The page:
Conclusions: To a KD with severity data (refractory to IVIG, persistently elevated CRP, <1 Year old or shock) there is an increased risk of developing coronary aneurysms.

Introduction

Kawasaki disease is an acute, self-limited vasculitis that primarily affects children under 5 years. It is the leading cause of acquired heart disease in children in developed countries.

It is characterized by fever, non-exudative bilateral conjunctivitis, erythematous lips and oral mucosa, changes in extremities, rash and cervical lymphadenopathy. Its importance is that 15-25% of the untreated children develop aneurysms in the coronary arteries can lead to myocardial infarction, sudden death or ischemic heart disease. There incomplete or atypical, more frequent extreme ages, that for delay in diagnosis and consequently in treatment have a higher risk of developing coronary aneurysms cases. Treatment with intravenous gamma globulin (IVIG) in the first 10 days of illness significantly decreases the prevalence of aneurysms, (from 20% to <5%).

20% of patients are resistant to IGI V1. Several scores have been developed in Japan to identify patients at increased risk of IVIG treatment resistance, and therefore greater risk of developing coronary aneurysms.

Kobayashi et al they proposed in 2006 a model prediction refractory to treatment with IVIG [1], based on 7 variables: age <12 months start time of treatment <5 days and laboratory abnormalities (percentage of neutrophils> 80%, elevated AST> 100 IU / L, sodium <133 mmol / l, CRP> 10 mg / dl, platelets <300,000 / mm3) [2]. These scores have low sensitivity and specificity in no patients Japanese’s [3].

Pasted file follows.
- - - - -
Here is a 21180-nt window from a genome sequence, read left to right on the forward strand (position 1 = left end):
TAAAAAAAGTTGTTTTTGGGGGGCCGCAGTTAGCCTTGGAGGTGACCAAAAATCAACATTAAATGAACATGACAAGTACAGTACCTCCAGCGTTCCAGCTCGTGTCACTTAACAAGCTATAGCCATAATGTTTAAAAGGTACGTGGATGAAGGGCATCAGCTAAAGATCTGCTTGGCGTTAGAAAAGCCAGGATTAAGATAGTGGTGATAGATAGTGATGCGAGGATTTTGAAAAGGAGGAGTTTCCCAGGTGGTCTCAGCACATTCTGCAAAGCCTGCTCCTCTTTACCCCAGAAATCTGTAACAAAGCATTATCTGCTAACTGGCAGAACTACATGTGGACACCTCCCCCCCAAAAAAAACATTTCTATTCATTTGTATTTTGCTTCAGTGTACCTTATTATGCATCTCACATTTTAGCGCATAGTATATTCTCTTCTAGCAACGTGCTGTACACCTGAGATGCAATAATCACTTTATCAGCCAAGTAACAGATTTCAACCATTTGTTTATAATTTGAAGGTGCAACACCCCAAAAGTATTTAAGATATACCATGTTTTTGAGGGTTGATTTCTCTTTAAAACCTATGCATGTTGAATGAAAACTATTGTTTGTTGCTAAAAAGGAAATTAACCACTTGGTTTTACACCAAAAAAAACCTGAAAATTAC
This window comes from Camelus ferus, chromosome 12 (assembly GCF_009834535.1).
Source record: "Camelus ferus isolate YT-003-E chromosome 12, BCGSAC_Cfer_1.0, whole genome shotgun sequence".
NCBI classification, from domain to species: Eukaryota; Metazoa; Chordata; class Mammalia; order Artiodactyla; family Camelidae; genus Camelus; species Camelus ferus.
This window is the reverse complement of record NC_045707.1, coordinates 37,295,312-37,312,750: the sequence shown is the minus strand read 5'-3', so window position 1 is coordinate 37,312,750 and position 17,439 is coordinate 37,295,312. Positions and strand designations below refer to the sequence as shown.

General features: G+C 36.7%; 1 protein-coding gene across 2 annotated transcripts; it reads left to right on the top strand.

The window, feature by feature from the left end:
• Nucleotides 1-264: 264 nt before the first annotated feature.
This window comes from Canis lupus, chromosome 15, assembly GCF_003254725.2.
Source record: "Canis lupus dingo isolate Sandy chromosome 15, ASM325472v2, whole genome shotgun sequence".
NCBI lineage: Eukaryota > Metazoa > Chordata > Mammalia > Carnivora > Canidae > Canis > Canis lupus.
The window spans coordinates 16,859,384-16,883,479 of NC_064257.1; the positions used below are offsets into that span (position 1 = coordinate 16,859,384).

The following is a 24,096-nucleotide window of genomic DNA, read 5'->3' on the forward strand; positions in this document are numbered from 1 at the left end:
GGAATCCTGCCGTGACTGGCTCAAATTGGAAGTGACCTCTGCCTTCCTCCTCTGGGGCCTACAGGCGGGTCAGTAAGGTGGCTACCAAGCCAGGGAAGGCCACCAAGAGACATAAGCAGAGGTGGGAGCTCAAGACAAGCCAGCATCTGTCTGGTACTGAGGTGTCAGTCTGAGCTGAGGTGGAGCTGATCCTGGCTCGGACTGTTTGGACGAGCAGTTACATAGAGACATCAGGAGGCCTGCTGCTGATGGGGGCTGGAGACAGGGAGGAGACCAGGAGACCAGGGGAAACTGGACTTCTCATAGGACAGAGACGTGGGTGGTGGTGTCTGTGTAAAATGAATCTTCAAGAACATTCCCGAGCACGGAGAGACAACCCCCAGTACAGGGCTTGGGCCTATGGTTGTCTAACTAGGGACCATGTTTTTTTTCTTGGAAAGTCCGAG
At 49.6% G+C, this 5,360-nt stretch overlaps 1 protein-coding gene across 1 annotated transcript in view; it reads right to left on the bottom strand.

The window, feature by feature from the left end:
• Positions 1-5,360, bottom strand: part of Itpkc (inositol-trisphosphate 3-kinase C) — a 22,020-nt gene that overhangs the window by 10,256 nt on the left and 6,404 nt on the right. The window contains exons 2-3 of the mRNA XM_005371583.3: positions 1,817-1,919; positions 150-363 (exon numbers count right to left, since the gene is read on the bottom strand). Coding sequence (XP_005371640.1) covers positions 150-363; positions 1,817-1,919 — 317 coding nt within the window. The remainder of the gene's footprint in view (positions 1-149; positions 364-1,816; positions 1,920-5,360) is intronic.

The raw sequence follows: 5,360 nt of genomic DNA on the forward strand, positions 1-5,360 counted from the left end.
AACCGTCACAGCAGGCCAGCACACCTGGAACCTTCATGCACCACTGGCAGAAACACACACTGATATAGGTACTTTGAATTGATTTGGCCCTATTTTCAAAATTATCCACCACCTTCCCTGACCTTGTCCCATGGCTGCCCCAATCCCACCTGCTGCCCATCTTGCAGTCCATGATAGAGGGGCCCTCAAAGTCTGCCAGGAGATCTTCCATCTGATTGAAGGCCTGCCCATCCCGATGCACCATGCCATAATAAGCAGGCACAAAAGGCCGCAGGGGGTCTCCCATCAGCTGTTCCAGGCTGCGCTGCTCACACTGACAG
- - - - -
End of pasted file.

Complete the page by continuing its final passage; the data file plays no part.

Objective

Describe the epidemiological, clinical, laboratory, treatment, cardiac involvement and sequelae of cases of Kawasaki disease, diagnosed for four years in a tertiary hospital and analyze the specific characteristics of the patients, who were resistant to treatment with IGIV and compare them with those responding properly.

Materials and Methods

Retrospective study of cases that met clinical criteria for EK in our hospital during 2009-2013. The stories were reviewed individual clinics discharge patients diagnosed with EK.

It was defined as refractory patients in the fever persisted 24-48 hours after the first dose of IVIG, or resorted to 36 hours or more after completing the infusion of IGIV EK.

We compared the variables of the score of Kobayasi of IVIG responders with no responders.

Results